ZK-proof mechanism and ZK-snarks

What makes Mina so lightweight?

Mina is a succinct and lightweight PoS blockchain that weighs only 22 kBytes and allows to run a node ever from an I-phone. This became possible due to the fact that, unlike in PoW protocols, where data storage, computation and block production are performed by all nodes, which requires a growing amount of CPU, in Mina, these roles are separated between archive nodes, ZK-snarkers (snark-workers) and validators (block producers) (see Figure 1). For more information on accounts in Mina, please, go to Mina Accounts.

Glossary Reference 1

Block production - the process of producing blocks, which includes adding transactions to a block and recording them therein in a cryptographic manner, as well as gossipping network participants and adding a new block to the network.

Node - a device (such as a computer) that contains a copy of the blockchain's transaction history and maintains a blockchain.

PoS - a method of protection in cryptocurrencies, in which the probability of the formation of the next block in the blockchain by the participant is proportional to the share that the accounting units of this cryptocurrency belong to this participant from their total number.

PoW - a decentralized consensus mechanism that requires network members to make a CPU effort to solve an arbitrary mathematical puzzle so that no one can cheat the system.

Snark (snark proof, ZK-proof, snark work) - a cryptographic proof that allows one party to prove it possesses certain information without revealing that information.

Validator (block producer) - a node that maintains the integrity of the blockchain by constantly calculating the link from the first block to the last one and by approving new blocks created by block producers.

ZK-proof - zero-knowledge proof or zero-knowledge protocol is a method by which one party (a prover) can prove to another party (a verifier) that a given statement is true while the prover avoids conveying any additional information apart from the fact that the statement is indeed true.

ZK-Snarker (snark worker) - a network node that provides ZK proof (snark work).

See Mina glossary.

Figure 1. Separation of roles in Mina

Validators are full nodes that broadcast transactions and produce blocks. ZK-snarkers, on the other hand, are not full nodes, but they aren’t light clients either. ZK-snarkers are seen as a special type of nodes - non-consensus nodes, which are designed to have access to full historical information in the Mina blockchain and process these data for validators. To operate ZK-snarkers need 5 types of data in store:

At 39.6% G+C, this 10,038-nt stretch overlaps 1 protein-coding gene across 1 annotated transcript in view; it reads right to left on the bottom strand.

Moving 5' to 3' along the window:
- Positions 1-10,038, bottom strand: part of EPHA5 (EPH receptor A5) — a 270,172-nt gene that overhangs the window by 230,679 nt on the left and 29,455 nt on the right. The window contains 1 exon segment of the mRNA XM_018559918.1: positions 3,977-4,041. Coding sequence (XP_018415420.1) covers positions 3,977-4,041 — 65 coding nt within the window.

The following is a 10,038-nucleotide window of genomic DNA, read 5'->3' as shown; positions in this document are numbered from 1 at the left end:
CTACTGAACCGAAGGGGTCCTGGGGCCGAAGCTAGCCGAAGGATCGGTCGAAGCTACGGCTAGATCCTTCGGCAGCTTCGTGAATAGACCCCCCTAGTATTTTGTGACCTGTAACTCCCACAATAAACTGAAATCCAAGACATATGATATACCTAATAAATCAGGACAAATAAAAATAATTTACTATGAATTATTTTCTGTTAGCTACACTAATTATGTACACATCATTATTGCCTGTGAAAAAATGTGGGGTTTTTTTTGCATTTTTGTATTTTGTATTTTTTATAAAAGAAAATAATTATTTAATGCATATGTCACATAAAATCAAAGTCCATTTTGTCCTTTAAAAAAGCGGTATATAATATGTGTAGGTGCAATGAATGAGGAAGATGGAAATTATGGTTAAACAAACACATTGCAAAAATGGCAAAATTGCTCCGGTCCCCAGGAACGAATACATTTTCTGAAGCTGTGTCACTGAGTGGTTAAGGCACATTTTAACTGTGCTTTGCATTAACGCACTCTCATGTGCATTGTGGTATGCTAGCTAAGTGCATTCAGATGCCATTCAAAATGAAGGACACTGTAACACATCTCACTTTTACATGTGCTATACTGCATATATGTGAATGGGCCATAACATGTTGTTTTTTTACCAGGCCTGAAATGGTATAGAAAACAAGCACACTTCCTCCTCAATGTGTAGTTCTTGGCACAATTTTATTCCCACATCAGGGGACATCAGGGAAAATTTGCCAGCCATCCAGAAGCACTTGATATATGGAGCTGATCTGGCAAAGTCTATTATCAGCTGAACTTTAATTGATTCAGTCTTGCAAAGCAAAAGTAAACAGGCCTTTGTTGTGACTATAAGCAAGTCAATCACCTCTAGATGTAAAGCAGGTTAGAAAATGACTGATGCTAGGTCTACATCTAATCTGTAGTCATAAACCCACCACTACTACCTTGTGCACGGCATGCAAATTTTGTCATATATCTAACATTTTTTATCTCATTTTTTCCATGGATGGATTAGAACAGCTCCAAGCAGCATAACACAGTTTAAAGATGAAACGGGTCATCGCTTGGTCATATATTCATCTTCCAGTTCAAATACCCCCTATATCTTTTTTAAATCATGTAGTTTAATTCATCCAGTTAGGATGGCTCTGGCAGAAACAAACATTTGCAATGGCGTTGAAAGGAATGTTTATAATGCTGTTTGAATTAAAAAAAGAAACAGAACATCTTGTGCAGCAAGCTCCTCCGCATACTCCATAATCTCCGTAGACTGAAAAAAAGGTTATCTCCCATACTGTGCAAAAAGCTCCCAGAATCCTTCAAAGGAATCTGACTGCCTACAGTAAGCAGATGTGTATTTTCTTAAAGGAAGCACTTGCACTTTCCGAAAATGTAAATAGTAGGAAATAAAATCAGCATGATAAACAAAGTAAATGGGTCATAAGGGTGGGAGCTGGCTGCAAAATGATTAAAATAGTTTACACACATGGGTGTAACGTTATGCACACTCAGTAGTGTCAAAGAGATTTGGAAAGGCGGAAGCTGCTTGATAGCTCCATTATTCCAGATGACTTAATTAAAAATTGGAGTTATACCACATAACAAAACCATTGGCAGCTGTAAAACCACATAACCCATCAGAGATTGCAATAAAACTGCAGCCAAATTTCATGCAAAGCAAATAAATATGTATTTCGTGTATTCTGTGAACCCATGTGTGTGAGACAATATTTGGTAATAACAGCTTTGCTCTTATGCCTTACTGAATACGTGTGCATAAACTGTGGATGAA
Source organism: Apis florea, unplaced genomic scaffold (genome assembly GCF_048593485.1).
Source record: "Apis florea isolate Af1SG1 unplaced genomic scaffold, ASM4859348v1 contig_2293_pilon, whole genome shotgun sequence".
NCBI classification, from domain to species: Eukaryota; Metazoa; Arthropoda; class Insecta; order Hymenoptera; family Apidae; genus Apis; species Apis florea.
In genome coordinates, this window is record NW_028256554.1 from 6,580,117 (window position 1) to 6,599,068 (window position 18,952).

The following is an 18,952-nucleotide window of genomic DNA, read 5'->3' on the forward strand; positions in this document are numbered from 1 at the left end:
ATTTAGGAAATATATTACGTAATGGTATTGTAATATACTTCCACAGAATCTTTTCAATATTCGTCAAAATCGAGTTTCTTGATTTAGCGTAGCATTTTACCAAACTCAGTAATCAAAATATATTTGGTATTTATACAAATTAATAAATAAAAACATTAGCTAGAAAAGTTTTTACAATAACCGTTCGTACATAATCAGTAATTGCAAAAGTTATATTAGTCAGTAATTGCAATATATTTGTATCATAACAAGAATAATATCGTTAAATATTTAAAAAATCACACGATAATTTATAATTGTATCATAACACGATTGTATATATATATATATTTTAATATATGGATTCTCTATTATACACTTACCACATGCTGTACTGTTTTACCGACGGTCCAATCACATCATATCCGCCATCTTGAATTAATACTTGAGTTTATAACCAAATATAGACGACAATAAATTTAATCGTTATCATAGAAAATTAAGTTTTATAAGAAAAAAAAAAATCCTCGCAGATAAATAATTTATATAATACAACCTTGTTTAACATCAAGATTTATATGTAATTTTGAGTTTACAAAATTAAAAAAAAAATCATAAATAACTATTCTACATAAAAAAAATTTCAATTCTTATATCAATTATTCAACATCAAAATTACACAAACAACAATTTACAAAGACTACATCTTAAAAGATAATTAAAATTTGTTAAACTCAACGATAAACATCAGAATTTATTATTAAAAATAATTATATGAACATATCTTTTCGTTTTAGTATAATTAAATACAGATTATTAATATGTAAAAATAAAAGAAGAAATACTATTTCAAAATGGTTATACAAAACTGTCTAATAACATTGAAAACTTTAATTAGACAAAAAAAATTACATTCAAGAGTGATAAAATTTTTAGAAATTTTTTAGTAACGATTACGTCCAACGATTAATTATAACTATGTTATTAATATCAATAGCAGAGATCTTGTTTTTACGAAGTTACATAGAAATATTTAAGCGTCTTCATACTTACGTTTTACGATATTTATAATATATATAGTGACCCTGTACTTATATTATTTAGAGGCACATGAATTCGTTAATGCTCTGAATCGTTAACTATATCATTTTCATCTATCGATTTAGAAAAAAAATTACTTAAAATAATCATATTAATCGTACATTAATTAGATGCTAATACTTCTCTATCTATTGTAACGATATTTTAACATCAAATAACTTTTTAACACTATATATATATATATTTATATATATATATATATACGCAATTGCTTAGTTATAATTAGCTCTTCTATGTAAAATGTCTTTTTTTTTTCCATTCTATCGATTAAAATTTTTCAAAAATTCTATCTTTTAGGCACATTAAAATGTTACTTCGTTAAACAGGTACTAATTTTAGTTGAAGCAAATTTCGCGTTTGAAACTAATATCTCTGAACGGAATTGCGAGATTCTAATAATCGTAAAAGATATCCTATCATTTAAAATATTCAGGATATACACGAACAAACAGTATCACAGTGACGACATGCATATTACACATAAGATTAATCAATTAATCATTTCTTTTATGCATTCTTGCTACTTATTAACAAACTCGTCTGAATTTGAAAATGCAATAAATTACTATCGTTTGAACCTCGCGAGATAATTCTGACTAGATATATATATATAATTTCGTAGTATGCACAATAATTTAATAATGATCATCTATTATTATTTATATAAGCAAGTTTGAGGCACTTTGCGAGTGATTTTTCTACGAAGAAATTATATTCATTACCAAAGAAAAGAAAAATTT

1. Verification key - this is used for verifying the protocol state and a ZK proof.

  2. Protocol state - a clear an unambiguous representation of the state of the network.

  3. ZK-snark proof - an object we can verify if we have the verification key and the protocol state.

  4. Account information.

  5. Merkle path - a path of the account in the Merkle tree in Mina, which convinces a node that this account is part of the ledger (see Figure 2).

Glossary Reference 2

Account - a personal profile for digital asset management and other operations in the Mina blockchain.

Full node - a Mina node that is able to verify the state of the network trustlessly. In Mina, every node is a full node since all nodes can receive and verify zk-SNARKs.

Light client - a node, a computer in the blockchain, that prefers to store only a subset of blocks and relies on full nodes for transactions that require the full blockchain and implements lightweight payment verification where block headers are downloaded during the initial synchronization and then requests transactions from full nodes as needed.

Merkle tree - data structure in which every node is labeled with the cryptographic hash of a data block, and every node that is not a leaf (called a branch, inner node, or inode) is labelled with the cryptographic hash of the labels of its child nodes.

Merkle path - the route to a particular node in a Merkle tree.

Non-consensus node - a full node in the Mina protocol that does not participate in consensus but can still fully verify the zero-knowledge proof to trustlessly validate the state of the chain.

Protocol state - a state of the network, including the previous hash of the protocol state for linking blocks together, and a body containing the hash of the genesis state, the blockchain state, the consensus state, and the consensus constants.